“SKAGIT RIVER, Wash. — There was a time when the murky waters of the Skagit River offered bountiful salmon harvests to the Swinomish Indians of Washington State. They could fill an entire boat with one cast of the net back then, and even on a slow day, they could count on hauling in dozens of fish.
But on a cloudy morning last month, the tribal community chairman, Brian Cladoosby, was having no luck. Drifting in his 21-foot Boston Whaler, he spotted his 84-year-old father, Michael, standing in yellow overalls in another boat, pulling an empty net from the water.
“Where’s the fish, Dad?” the son asked.”
“The proposed new policy — the details of which are still being worked out — is championed by the E.P.A. administrator, Scott Pruitt, who has argued that releasing the raw data would let others test the scientific findings more thoroughly. “Mr. Pruitt believes that Americans deserve transparency,” said Liz Bowman, an E.P.A. spokeswoman.
Critics, though, say that Mr. Pruitt’s goal is not academic rigor, but to undermine much of the science that underpins modern environmental regulations governing clean water and clean air. Restricting the application of established science when crafting new E.P.A. rules could make it easier to weaken or repeal existing health regulations, these people say.
The proposal is “cloaked in all of these buzzwords, in all of the positive things that we want to be for: ‘science,’ ‘transparency,’” said Dr. Ivan Oransky, co-founder of Retraction Watch, an independent blog that monitors scientific journals and exposes errors and misconduct. While Dr. Oransky said he agreed that it was critical to hold the scientific process accountable, he said he believed Mr. Pruitt’s intent was to inject doubt into areas of public health where none exists. “Data he doesn’t like will get disqualified,” Dr. Oransky said.”
“The interior secretary, Ryan Zinke, recently directed the agencies in his department to work with states and private landowners to minimize development and disturbance in migration corridors and winter ranges used by elk, mule deer and pronghorn antelope.Because the Trump administration has otherwise reduced many land and wildlife protections, the move was immediately dismissed by some environmental groups as “greenwashing.” But Mr. Zinke’s order is based on solid ecological science, and it reflects broad support in conservative Western states for protecting a natural wonder important to ecosystems and rural communities.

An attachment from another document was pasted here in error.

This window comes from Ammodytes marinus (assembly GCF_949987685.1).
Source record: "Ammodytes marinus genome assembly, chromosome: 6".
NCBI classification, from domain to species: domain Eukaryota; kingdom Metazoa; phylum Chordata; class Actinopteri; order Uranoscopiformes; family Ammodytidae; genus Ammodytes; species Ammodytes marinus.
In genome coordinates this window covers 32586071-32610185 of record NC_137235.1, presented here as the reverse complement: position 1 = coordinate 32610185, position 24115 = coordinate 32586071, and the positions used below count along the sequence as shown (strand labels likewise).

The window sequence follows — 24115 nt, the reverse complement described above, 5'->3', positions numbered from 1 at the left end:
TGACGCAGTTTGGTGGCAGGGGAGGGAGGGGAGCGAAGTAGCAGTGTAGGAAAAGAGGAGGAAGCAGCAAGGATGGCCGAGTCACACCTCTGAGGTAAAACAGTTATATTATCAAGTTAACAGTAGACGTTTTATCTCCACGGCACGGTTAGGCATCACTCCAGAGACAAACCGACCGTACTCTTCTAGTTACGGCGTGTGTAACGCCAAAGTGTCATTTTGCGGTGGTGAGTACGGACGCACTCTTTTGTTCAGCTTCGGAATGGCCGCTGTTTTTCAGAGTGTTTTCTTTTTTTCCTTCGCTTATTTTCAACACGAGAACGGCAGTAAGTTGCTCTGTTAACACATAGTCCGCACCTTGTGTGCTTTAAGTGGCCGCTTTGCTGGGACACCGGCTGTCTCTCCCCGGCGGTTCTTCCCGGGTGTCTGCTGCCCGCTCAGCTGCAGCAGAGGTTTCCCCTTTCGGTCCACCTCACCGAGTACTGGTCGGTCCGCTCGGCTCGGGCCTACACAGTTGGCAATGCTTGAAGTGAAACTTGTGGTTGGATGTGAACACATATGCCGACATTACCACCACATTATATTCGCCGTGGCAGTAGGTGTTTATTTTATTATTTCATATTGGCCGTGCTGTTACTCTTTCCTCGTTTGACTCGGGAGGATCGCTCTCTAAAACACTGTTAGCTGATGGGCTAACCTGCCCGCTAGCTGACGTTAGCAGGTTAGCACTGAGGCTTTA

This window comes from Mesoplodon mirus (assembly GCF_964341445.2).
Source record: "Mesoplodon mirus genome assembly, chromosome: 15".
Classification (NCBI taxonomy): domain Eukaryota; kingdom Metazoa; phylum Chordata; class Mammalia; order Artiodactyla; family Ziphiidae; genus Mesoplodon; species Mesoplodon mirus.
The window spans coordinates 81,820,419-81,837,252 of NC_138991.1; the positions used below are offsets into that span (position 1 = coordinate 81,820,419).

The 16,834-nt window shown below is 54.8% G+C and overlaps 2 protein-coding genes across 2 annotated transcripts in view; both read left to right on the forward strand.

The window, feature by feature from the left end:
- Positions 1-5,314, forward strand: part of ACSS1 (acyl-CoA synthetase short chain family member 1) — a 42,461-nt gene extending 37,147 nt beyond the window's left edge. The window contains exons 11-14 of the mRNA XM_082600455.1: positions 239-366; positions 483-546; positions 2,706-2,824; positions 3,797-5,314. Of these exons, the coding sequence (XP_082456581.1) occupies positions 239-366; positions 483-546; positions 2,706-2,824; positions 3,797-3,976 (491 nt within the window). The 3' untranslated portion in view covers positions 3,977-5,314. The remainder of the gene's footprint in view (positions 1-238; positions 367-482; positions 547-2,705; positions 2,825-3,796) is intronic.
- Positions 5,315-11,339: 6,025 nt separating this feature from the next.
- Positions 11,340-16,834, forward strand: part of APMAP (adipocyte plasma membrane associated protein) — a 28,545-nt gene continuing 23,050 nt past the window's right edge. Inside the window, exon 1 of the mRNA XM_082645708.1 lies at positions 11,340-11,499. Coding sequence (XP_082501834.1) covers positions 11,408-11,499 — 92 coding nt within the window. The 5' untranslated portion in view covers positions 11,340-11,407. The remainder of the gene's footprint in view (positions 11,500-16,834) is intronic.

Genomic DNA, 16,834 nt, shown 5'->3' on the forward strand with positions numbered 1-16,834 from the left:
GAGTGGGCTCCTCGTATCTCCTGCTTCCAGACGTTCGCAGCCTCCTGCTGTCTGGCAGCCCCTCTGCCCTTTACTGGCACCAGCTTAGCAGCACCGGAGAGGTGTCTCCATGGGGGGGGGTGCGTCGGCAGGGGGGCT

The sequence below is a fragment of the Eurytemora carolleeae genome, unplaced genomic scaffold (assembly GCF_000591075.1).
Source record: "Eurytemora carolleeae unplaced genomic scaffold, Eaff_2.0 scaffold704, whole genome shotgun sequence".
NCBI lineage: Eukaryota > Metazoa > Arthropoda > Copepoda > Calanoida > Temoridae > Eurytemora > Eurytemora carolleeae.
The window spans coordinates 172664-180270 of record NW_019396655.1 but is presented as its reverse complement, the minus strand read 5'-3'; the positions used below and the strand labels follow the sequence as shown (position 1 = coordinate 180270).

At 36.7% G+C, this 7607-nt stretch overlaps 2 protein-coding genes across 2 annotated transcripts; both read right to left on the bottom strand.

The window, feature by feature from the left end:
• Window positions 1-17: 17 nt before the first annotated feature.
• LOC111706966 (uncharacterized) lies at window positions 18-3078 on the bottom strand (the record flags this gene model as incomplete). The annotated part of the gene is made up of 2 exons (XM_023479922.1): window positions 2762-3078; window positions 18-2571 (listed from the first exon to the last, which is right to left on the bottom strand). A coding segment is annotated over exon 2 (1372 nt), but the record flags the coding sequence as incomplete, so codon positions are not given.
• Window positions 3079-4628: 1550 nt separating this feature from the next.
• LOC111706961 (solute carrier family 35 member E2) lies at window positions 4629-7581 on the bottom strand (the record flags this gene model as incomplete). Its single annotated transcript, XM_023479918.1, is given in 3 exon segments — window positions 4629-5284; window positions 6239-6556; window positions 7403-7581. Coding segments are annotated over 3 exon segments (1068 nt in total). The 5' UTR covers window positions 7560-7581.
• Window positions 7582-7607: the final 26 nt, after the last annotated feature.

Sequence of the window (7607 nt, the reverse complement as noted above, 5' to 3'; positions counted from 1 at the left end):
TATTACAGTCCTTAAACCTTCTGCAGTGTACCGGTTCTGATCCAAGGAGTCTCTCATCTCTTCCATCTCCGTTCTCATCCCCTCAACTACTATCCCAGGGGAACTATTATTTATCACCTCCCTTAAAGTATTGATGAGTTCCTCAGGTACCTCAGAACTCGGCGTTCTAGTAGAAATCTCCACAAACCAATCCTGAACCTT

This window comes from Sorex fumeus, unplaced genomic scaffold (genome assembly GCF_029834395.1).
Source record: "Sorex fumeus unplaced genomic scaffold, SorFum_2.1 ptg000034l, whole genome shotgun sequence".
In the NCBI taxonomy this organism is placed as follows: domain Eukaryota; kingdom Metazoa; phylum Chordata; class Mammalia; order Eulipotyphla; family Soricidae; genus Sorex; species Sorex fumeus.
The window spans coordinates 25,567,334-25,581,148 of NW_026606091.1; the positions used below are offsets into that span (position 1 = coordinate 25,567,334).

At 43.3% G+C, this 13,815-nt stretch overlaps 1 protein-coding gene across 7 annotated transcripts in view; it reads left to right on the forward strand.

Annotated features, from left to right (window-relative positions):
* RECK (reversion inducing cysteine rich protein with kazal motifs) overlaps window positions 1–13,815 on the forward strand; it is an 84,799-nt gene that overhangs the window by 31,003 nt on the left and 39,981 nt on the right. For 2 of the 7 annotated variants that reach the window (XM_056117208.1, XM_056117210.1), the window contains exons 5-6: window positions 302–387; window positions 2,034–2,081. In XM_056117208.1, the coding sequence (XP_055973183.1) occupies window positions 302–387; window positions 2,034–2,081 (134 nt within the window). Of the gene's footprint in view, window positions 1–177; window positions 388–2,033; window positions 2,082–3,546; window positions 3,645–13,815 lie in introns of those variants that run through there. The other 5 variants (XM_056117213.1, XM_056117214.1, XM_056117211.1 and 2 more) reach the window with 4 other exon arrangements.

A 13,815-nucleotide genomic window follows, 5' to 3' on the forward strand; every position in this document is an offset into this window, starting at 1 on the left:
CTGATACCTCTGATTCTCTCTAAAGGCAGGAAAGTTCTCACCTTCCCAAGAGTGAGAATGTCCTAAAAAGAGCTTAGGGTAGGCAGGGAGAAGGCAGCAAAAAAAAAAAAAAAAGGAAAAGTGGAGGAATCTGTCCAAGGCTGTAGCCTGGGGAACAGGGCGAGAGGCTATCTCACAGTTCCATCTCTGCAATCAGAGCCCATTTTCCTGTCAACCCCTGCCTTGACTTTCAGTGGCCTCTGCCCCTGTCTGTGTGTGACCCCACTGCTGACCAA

These animals make long, arduous journeys across the most rugged of Western landscapes. My colleagues and I have tracked herds that travel a hundred miles or more each year, struggling across snowbound mountain ranges and raging rivers. They endure all this because the rewards outweigh the risks: The herds can fatten up on green grass in the high country all summer, then shelter all winter in the valleys and on the plains, away from the deep mountain snow.These migratory herds are the lifeblood of many Western landscapes. They sustain apex predators like wolves, grizzly bears and mountain lions; diverse scavengers like eagles and foxes; and businesses that cater to hunters and wildlife watchers. That’s why protecting the migrations of these big-game animals is becoming a priority for a wide spectrum of Westerners from environmentalists to hunters to ranchers.”
“Here’s a warning to the Senate minority leader, Chuck Schumer, and other environmentally inclined Senate Democrats, like Sheldon Whitehouse and Ed Markey: A legislative minefield lies dead ahead, pocked with destructive amendments of Republican origin hostile to clean air, clean water, endangered species and fragile landscapes. And here’s a plea: Stop these measures from becoming law.Following its approval of the big budget deal on Feb. 9, Congress began writing the dozen appropriations bills that direct federal dollars to specific agencies. These bills are likely to be incorporated in one giant omnibus spending measure to be negotiated over the next few weeks by House and Senate leaders in advance of the March 23 expiration of the continuing budget resolution that has kept the government going.
Given its urgency, the bill is fertile ground for the kind of mischief the Republicans in particular have been notorious for over the years — loading up must-pass bills like this one with provisions, known as riders, that in most cases could not survive on their own and thus need protective cover. In years past, such riders were usually inserted at the last minute on the House or Senate floor. Here they are in plain sight, having been approved in earlier votes or endorsed by powerful committee chairmen or chairwomen who will do their level best to make sure they are included in the final bill. Mr. Schumer can prevent that from happening. The Democrats are effectively 49 in number, the Republicans 51. By holding his party together, he can deny the Republicans the 60 votes they need to overcome a filibuster — ensuring a clean bill, and a cleaner environment.”